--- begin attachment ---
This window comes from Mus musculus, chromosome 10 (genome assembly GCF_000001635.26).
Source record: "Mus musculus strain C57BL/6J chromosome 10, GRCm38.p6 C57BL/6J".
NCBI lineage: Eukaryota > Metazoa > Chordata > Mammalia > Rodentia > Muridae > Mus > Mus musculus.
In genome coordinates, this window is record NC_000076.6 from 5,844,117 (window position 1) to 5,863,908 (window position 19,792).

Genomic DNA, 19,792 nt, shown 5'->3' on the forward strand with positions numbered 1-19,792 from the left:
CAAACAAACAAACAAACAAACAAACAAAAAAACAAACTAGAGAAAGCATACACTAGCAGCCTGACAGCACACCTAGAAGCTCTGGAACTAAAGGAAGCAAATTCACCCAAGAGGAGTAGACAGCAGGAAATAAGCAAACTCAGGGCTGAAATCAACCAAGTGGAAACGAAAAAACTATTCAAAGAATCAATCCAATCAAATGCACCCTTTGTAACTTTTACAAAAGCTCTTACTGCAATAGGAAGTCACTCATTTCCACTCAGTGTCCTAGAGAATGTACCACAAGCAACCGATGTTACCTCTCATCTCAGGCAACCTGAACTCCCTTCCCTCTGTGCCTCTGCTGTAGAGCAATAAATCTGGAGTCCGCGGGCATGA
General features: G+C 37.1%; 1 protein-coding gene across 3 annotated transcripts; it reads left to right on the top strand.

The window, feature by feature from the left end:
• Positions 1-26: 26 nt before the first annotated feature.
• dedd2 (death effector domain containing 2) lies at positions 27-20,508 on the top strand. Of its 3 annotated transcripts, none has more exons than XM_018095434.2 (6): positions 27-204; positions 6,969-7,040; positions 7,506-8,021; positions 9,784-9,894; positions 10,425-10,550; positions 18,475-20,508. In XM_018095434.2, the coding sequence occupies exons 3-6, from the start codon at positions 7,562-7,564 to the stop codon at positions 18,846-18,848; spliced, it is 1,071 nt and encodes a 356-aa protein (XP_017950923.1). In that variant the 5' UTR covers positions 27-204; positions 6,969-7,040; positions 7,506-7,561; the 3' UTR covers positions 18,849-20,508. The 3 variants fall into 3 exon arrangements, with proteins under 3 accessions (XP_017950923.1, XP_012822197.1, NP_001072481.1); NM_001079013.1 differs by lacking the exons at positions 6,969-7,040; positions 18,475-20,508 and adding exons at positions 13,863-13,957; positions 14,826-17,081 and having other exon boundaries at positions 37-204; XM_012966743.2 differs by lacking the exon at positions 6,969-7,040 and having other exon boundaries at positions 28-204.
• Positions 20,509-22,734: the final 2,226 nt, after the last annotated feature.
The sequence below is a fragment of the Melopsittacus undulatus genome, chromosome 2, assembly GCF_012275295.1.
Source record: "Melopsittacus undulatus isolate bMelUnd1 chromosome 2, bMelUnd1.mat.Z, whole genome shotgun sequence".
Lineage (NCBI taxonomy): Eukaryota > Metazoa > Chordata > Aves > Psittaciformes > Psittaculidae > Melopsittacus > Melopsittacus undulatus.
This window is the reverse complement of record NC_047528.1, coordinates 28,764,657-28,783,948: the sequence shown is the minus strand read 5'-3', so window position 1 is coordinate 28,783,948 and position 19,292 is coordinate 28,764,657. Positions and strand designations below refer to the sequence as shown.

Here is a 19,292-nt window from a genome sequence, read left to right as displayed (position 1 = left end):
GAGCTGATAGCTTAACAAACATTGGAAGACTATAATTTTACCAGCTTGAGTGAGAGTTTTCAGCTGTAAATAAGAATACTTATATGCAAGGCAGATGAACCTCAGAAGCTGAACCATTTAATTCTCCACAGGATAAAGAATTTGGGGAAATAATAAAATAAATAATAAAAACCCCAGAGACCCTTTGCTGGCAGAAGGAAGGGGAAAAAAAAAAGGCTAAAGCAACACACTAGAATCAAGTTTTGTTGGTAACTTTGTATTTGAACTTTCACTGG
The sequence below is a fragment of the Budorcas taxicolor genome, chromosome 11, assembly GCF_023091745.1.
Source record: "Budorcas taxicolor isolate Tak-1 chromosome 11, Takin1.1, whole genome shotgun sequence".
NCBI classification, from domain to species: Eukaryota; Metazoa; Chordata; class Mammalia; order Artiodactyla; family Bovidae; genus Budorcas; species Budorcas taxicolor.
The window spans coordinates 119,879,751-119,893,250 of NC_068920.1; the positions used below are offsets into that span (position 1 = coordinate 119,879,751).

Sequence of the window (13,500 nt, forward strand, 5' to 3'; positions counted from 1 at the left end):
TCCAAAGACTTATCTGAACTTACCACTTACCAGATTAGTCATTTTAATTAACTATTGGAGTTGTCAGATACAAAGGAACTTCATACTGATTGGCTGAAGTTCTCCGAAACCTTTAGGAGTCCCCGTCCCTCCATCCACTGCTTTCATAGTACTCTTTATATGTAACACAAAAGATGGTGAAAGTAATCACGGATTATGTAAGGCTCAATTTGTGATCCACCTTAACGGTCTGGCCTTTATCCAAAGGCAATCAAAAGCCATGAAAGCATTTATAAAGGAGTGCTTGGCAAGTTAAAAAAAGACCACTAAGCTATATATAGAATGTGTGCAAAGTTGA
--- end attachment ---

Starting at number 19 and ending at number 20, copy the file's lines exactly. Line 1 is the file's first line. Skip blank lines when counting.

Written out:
Source record: "Budorcas taxicolor isolate Tak-1 chromosome 11, Takin1.1, whole genome shotgun sequence".
NCBI classification, from domain to species: Eukaryota; Metazoa; Chordata; class Mammalia; order Artiodactyla; family Bovidae; genus Budorcas; species Budorcas taxicolor.